ZigBee creates start network topologies, not mesh ones. To create a completely mesh network such as the one showed in the image below all the nodes have to have the same role, all of them have to be "end devices + routers" so that they can route their brothers information and sleep when no action is required (saving energy). The DigiMesh protocol (over 802.15.4) sets a completely distributed network where all the nodes talk among them using p2p (equal to equal) datagrams.

 

2-2 What is the difference between ZigBee and ZigBee-Pro?

Read the ZigBee vs ZigBee-Pro article.

 

2-3 What is the difference between ZigBee certified and ZigBee compliance?

Read the ZigBee Compliance vs ZigBee Certified article.

 

3- 802.15.4 Versus ZigBee,  summarizing...

- 802.15.4 is thought to be a protocol to get point to point and energy efficient communications.

- ZigBee definces extra services (start topology routing, encryption, application services) over 802.15.4.

 - ZigBee creates semi-centralized networks where just the end devices can sleep

 - Different completely distributed mesh algorithms are being used over 802.15.4 is the protocol used to create

Both Waspmote and SquidBee benefit from all the 802.15.4, ZigBee and DigiMesh protocols and support all the frequency bands 869MHz, 900MHz and 2.4GHz.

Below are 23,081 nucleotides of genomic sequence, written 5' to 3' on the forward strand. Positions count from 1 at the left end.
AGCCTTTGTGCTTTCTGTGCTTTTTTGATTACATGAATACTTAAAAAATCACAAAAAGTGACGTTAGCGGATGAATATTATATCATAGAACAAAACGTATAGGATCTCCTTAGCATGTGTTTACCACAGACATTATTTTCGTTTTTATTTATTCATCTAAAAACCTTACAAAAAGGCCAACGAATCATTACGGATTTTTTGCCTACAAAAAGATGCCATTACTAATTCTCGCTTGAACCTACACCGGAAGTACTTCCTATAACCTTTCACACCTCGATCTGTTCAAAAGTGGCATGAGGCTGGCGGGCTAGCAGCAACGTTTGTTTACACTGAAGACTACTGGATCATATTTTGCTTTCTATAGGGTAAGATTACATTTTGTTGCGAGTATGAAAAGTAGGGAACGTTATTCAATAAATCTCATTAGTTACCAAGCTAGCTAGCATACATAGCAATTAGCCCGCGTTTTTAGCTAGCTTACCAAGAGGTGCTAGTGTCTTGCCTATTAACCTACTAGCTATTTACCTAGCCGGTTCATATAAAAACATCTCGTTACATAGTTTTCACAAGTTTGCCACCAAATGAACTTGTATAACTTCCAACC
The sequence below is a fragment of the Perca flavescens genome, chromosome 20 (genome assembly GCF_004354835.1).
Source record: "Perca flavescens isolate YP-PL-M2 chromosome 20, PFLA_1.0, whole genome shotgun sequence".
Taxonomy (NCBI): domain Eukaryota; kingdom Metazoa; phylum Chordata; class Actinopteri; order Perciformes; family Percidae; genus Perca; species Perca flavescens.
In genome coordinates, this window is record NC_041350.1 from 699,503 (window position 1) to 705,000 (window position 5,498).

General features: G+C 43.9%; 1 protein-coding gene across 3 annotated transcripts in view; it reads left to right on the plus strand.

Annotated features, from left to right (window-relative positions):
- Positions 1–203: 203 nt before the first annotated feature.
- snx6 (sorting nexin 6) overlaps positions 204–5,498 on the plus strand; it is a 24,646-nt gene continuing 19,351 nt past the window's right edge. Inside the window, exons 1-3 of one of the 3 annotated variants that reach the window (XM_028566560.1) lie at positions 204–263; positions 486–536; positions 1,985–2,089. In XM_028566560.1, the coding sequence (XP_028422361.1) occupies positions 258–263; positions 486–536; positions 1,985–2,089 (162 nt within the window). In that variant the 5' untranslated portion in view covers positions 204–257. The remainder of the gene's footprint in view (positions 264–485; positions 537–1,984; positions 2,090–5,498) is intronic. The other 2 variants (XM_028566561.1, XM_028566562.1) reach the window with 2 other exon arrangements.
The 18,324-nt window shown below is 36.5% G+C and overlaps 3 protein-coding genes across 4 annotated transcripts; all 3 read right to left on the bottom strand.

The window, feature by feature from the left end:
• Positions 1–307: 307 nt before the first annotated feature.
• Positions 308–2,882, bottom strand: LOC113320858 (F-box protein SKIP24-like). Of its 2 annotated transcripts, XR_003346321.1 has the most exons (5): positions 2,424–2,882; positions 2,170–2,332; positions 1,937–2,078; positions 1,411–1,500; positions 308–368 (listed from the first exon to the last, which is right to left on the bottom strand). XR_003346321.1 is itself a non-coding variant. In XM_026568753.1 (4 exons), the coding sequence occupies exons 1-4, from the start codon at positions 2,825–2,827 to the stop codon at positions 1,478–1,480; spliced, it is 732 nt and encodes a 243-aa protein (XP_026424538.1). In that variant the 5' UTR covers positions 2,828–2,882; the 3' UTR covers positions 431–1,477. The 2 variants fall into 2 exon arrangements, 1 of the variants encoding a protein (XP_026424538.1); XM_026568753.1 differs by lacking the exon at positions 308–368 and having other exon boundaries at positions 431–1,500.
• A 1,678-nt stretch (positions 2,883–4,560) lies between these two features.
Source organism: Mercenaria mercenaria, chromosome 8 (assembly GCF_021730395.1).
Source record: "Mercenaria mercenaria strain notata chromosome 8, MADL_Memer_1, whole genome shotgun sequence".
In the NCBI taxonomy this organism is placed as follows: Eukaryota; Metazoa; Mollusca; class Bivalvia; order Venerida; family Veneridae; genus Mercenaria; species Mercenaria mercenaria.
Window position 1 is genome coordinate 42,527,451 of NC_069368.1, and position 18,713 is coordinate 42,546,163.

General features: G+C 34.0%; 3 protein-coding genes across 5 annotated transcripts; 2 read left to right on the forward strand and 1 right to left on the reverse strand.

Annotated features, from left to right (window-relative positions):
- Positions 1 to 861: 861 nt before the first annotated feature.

3-1 802.15.4 / ZigBee Frequently Answers and Questions (FAQ)

 

 - Can the 802.15.4 sensor motes talk each other directly? Yes. They can send packets directly to any of their brothers which are in range.

- Can the ZigBee sensor motes talk each other directly? No. The sensor motes can not talk each other directly. They have to do it through a router or coordinator device

- Can the 802.15.4 nodes live with batteries? Yes- The point here is to find a synchronization algorithm which makes all of them send and recive at the same time. The DigiMesh protocol

- Can the Zigbee nodes live with batteries? Not all, at least the routers and coordinator must be plug powered. The en devices can be battery powered

- Can 802.15.4 nodes and ZigBee ones communicate? No. As pointed before, they have different communication methologies an procedures

 

 

3-2 XBee 802.15.4 OEM vs XBee ZB vs ZNet2.5 Comparative

What are the differences among the XBee 802.15.4 OEM, XBee ZB and XBee ZNet 2.5?

Are they compatible?

Can I upgrade the firmware which is running on this modules?

Can I transform them from one kind to another?

All the answers in the XBee 802.15.4 OEM vs XBee ZB vs ZNet2.5 Comparative article.